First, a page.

Posted by: Hendra Siry | 21 April, 2008

Coastal management law review?

 An Opinion by: Mohamad Mova Al Afghani
Indonesia’s coastline (approximately 81,000 kilometers) is one of the longest in the world, surrounding 17,508 islands large and small. In total, around 60 percent of Indonesia’s population lives near coasts. As an archipelagic state, Indonesia could gain much by effectively utilizing its coastal and small island resources. This is what, in addition to other considerations, underlies the enactment of Law No. 27/2007 2007 on the management of coastal zones and small islands.

One of the most crucial and controversial parts of the law is the introduction of a property rights system for coastal zones and small islands, namely the right to commercialize coastal zones (HPd), abbreviated as HP3. The owner of a HP3 would be able to utilize a designated area of the coastal zone. HP3 grants ownership of water columns (as well as small islands) in coastal zones.

Theoretically, there could be around 12 nautical miles times 81,000 kilometers of “greenfield” spaces in the sea, ready for exploitation, for up to 20 years. This is indeed a huge business opportunity. For companies whose core business is aquaculture (shrimp ponds, fishes, coral reefs, pearls) and eco-tourism, HP3 would be a crucial issue. What makes HP3 even more valuable is the fact that it can be used as security for loans.

Some NGOs and academics have expressed their concern over HP3. Some are of the opinion that HP3 should be totally rejected and some other only demand its modification by taking into account the rights of local and traditional fishermen. The arguments against HP3 vary. Natural disasters like tsunamis should also be taken into account.

HP3 is also considered to be a pro-rich policy, as it would be unreasonable for traditional and local fishermen to enter into such a scheme which entails high administrative costs.

Let us first consider the arguments above. Indeed, some parts of our coast could be vulnerable of tsunamis, but those located in internal waters are likely to be less exposed to the dangers. For the vulnerable parts, disaster mitigation measures might require the building of artificial or ecological infrastructure (sea defenses) in order to break the waves and such measures — they argue — might be in collision with HP3 rights. This concern is nevertheless already addressed by the law.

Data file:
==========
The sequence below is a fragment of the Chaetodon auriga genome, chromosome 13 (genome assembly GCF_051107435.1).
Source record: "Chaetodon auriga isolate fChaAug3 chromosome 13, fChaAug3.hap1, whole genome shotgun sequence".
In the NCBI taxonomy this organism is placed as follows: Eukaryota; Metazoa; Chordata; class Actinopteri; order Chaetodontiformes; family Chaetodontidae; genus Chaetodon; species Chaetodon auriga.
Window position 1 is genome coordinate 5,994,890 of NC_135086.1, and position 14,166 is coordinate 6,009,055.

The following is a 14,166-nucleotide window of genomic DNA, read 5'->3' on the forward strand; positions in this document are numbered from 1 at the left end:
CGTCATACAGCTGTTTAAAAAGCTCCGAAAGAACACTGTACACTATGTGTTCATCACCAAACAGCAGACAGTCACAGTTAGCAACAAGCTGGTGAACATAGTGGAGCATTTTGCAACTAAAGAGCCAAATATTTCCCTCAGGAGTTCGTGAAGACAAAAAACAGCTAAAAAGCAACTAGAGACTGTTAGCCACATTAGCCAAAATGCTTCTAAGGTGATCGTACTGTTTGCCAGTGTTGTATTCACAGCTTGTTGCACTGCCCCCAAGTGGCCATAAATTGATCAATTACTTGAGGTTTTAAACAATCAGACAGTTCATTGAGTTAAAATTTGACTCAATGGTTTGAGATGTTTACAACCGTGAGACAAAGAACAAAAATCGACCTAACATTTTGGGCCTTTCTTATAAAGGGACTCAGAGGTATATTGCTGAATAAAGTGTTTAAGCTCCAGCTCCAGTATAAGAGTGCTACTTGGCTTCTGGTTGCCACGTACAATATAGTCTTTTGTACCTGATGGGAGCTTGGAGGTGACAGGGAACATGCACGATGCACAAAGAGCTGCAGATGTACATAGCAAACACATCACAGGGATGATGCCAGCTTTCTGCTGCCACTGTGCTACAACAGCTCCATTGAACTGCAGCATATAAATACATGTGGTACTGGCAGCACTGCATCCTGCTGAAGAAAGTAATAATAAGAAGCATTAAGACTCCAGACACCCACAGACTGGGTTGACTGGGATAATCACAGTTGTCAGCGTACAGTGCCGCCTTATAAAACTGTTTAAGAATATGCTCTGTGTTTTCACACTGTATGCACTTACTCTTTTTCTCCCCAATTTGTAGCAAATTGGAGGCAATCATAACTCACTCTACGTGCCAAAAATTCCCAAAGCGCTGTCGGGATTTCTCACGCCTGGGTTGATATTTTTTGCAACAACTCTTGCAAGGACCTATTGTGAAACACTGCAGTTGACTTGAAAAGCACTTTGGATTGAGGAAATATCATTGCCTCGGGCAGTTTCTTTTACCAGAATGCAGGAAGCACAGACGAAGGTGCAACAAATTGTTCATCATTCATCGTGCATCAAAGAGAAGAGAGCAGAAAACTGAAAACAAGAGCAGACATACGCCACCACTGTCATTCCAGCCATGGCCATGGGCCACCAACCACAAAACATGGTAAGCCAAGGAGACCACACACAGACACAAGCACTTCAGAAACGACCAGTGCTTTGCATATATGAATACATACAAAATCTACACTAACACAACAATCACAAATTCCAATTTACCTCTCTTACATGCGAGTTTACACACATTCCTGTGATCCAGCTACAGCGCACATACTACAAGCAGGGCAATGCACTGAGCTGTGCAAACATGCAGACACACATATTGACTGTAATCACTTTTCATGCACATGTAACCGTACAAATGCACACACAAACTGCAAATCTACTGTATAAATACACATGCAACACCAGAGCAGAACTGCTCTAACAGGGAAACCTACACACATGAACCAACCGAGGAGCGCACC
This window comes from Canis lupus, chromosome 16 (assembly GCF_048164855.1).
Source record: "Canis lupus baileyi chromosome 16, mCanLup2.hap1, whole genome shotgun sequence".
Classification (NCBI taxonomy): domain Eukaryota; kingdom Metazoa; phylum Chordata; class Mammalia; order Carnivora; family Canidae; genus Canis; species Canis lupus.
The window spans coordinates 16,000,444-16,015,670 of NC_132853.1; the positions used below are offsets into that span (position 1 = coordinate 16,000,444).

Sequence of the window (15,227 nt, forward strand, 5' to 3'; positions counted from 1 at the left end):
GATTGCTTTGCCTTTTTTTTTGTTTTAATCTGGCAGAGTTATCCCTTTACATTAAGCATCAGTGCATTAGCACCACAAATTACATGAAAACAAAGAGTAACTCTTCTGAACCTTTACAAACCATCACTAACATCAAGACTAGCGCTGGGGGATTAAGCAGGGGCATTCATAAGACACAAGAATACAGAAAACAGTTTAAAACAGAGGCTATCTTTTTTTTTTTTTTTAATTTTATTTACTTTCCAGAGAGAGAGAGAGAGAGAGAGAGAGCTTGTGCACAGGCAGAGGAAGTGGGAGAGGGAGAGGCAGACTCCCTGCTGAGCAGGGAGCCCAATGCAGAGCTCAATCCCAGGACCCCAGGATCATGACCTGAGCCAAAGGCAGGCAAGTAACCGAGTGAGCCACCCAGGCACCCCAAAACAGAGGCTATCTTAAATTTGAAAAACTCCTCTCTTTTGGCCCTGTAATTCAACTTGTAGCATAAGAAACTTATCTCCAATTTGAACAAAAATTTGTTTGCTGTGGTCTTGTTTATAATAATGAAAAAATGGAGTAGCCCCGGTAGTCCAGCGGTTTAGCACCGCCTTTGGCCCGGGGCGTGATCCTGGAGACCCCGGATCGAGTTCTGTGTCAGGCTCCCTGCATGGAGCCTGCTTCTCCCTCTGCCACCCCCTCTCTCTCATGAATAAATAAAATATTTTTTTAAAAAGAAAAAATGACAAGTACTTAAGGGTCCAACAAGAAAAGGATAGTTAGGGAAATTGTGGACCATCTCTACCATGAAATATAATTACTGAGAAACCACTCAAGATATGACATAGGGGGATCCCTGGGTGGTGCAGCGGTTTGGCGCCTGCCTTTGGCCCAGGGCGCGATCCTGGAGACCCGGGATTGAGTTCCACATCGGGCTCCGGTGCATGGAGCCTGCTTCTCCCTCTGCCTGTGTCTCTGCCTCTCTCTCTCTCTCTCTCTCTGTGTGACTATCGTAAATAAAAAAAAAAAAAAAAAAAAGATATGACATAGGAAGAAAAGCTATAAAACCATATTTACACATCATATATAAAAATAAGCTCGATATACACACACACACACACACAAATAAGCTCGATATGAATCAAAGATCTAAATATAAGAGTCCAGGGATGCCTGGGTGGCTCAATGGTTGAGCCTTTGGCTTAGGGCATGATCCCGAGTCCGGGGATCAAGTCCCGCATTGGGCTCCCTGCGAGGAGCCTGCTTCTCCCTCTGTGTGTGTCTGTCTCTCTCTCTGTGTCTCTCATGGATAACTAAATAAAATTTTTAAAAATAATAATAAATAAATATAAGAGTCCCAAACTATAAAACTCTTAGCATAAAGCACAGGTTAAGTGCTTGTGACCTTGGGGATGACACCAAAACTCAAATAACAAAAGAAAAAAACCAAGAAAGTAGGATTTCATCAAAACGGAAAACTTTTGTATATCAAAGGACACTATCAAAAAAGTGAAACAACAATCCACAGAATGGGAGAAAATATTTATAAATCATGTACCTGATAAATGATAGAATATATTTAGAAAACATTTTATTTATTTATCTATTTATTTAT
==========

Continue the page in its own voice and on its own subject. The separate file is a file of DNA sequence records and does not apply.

The second argument on public participation is important. Our Constitution specifically states the economy must be carried out as a “common endeavor” based on familial principle. The Coastal Management Law does say that when granting and monitoring HP3, public aspirations must be taken into account. But this role is only consultative as the public takes no part in the final decision-making process.

In addition to the lack of clarity on the participation of local communities in the granting of HP3 as explained above, the current law also opens a wide opportunity for private parties to apply for HP3 certificates, while ignoring that local and traditional communities have capacity constraints in doing the same thing.

The granting of HP3 certificates might be expensive, as there are quite a few prerequisites that the applicants must fulfill. As corporations are closer to banks, they can get loans easily. On the other hand, local and traditional fishermen may not be as bankable as corporations and the decision-making process there may entail higher transaction costs compared to corporations.

So, there is an asymmetrical position between the players here. The weaker parties must be granted facilities due to these asymmetries and the current law does not seem to guarantee this.

The law actually accommodates existing practices by obligating HP3 holders to “respect” the adat (customary) law. Nevertheless, the language of the law reflects that the rights of traditional societies are not treated on equal footing with certification-based rights. So, there are risks of “expropriation” of the pre-existing customary rights. Adat communities with fishery practices would therefore have a legal standing before the court, as their interest is clearly affected.

Another crucial point would be anticipation of the risks of the HP3 market. As explained above, HP3 could be used as a security for loans. If the market is good, it is theoretically possible to purchase as much HP3 certificates as possible (with loans from banks) and then re-sell to another company for a profit, while the field remains neglected.

The centerpiece of this law is in its implementing regulation and the Constitutional Court can play a role in how it should be drafted. In order to accommodate the interests of traditional and local fishermen, the HP3 structure could also be modified through the court’s recommendation.

The writer is the founder of the Center for Law Information (CeLI). He can be reached in movanet@gmail.com.

Source: Jakarta Post 


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